Facilitated spontaneous interactional play (FSIP) is the model utilized in Braille Institute’s Child Development Services program. FSIP was developed for use with visually impaired infants and grew out of our concern that emotional development often is ignored or misunderstood in current intervention models While admittedly the title is stilted and academic, the goal of the strategy is to engage children in appropriate play experiences that facilitate development in all domains and promote autonomy, competency and a sense of joy in discovery and learning.

Although concept development is woven into the play experience, it is not the primary purpose of the activity. When an intervention is geared solely to the teaching of a concept, not only will the child be unable to generalize, he also will be put at risk by the factors previously noted. A child who has had colors drilled through a rigid teacher-directed activity will not readily transfer the concept to other projects in his world. A child who is engaged in an adult-directed object permanence task by being repeatedly requested to lift up a cloth covering a block will not integrate the concept and broadly understand it within the context of his whole cognitive and psychological being. He will not spontaneously open a kitchen cupboard to find the missing pots and pans to play with or master separation experiences with his parents.


Blind children often have a lesser degree of motivation to explore the environment because vision provides such a profound impetus to learn about the things we see. The sighted infant has the opportunity for constant visual input that entices him to reach out and explore objects and people. This action provides continual incidental learning experiences that exponentially build on his concept development and desire to explore. Thus play often needs to be facilitated for a blind child by an adult.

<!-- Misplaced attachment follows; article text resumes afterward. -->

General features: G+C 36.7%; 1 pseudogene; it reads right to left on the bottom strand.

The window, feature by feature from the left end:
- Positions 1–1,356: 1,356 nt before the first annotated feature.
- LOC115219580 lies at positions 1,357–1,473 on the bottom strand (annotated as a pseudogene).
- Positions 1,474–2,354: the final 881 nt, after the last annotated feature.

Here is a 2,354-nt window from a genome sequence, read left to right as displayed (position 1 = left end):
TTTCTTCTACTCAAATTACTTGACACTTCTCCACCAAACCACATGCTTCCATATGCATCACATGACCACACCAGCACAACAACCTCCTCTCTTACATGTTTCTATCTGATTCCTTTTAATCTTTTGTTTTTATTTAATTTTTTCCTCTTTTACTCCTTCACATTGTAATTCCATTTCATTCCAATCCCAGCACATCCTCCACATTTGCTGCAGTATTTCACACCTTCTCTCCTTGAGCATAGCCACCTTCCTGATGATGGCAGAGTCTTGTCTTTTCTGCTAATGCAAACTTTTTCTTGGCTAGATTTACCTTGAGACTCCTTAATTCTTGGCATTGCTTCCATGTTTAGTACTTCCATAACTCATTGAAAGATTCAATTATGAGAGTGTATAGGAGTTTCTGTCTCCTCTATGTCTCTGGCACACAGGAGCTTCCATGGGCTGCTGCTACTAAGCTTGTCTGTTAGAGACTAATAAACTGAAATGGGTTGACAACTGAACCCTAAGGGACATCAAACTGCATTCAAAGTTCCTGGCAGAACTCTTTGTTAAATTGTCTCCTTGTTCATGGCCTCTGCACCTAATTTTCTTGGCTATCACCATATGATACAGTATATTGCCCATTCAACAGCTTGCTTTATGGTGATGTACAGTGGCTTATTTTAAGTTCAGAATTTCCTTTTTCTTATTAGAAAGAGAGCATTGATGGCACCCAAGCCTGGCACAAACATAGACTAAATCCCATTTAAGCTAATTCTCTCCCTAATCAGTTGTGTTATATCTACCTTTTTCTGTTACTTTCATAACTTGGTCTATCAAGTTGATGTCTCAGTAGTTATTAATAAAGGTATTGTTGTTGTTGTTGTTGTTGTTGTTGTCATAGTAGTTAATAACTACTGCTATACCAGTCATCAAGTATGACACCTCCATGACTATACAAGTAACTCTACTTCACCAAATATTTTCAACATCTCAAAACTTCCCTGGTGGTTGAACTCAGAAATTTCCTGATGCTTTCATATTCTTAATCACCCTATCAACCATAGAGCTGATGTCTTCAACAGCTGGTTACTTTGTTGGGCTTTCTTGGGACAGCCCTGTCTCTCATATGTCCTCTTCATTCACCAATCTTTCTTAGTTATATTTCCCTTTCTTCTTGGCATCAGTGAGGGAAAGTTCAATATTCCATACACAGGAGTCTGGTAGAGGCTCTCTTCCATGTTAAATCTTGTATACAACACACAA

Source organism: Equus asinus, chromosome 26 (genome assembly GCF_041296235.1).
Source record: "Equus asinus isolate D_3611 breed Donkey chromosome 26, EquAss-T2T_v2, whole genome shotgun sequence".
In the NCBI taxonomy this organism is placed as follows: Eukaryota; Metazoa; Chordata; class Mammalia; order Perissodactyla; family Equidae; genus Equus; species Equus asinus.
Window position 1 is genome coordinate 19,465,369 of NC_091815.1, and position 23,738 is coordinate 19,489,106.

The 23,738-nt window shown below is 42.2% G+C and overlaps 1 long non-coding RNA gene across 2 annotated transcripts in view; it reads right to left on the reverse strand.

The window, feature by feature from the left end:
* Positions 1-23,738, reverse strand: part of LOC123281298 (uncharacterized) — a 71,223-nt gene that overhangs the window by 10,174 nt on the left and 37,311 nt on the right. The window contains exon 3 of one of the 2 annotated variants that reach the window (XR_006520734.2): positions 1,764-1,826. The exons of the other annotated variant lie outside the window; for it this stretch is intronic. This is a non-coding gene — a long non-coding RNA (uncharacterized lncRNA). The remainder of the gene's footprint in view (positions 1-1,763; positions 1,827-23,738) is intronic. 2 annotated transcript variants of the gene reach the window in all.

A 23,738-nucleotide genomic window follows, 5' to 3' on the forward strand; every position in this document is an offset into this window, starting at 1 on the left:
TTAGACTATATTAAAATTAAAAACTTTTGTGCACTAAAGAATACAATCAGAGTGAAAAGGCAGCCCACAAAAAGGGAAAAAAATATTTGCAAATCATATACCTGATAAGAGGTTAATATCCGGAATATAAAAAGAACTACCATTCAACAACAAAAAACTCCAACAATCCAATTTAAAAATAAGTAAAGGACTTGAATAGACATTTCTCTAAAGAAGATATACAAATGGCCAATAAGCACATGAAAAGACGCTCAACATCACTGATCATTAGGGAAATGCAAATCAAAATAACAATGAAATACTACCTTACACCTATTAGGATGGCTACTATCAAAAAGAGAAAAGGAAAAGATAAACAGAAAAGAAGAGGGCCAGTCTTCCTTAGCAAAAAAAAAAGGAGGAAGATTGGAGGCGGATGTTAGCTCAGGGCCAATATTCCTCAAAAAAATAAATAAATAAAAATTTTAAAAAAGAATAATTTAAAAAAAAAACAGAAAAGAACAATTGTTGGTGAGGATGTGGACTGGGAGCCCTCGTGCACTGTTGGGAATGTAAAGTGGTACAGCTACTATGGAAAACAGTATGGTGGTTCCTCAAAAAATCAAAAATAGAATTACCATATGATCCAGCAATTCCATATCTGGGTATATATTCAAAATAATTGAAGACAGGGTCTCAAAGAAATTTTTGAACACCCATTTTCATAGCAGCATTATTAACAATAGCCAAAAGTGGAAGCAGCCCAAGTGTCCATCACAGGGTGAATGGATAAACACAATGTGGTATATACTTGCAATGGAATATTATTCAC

Facilitated play is the creation of the opportunity, the setting up of the environment. Appropriate facilitation of play is effected by continual observation and assessment of the child and continual adaptation by the adult in response to the child. The initial assessment provides the basis for the activity; however, ongoing assessments based on observation during play are essential and provide the information by which the adult modulates his interactions in response to the dynamic behaviors of the child.

Assessment includes establishing the following information about the child:

1. Communication Cues – How does the child tell you what he needs, is interested in or has an aversion to? The cues can be vocalizations, changes in body posture, minuscule muscle movements or twitches. Keen observations are essential, especially with multi-handicapped children.

2. Temperament and Pacing – Is the child slow to warm up? easily agitated? Does the child need additional response time because of motor or sensory limitations? Has the child just awakened or eaten?

3. Developmental Level – What are the areas of competency and of delay?

4. Preferred Sensory Modality – Does the child prefer tactile, auditory or visual experiences?

5. Preferred Interactions – Are there favorite games or play activities that can be expanded?

6. Preferred Play Objects and Mode of Play – Can a transitional object or significant toy be incorporated into the interaction? How does the child like to play?


Play is spontaneous when the initial impetus for the activity comes from the child. The role of the professional is to respond to the cues of the child, determine what is pleasurable for him and assess his competencies. Play is no longer fun and will not generate additional spontaneous curiosity if the child is unable to engage competently. If the child is frustrated and not able to master a game, the impetus toward future play is interrupted. Play can occur with any materials, situations, or persons. Thus the facilitation of spontaneous play begins with whatever the child is already involved in. The professional needs to blend in with the experience of the child and not alter it abruptly. Goals for motor, language or cognitive development must be incorporated into the ongoing activity. New activities or toys may be introduced gradually if the child is respectfully enticed to explore new things.

The issue of spontaneity is crucial, essential to the development of self-trust and a sense of mastery. Unless the infant begins to feel that his actions result in responses that are pleasurable and enhance his significant relationships, the primary task of infant development, “trust vs. mistrust” (Erikson, 1963), is not realized. Brazelton’s (1969) work eloquently demonstrates the delicate balance in infant relationships and the need for respectfully modulated adult responses that are based on the cues of the baby. It is another illustration of the spontaneity issue, and a primary consideration in the FSIP mode.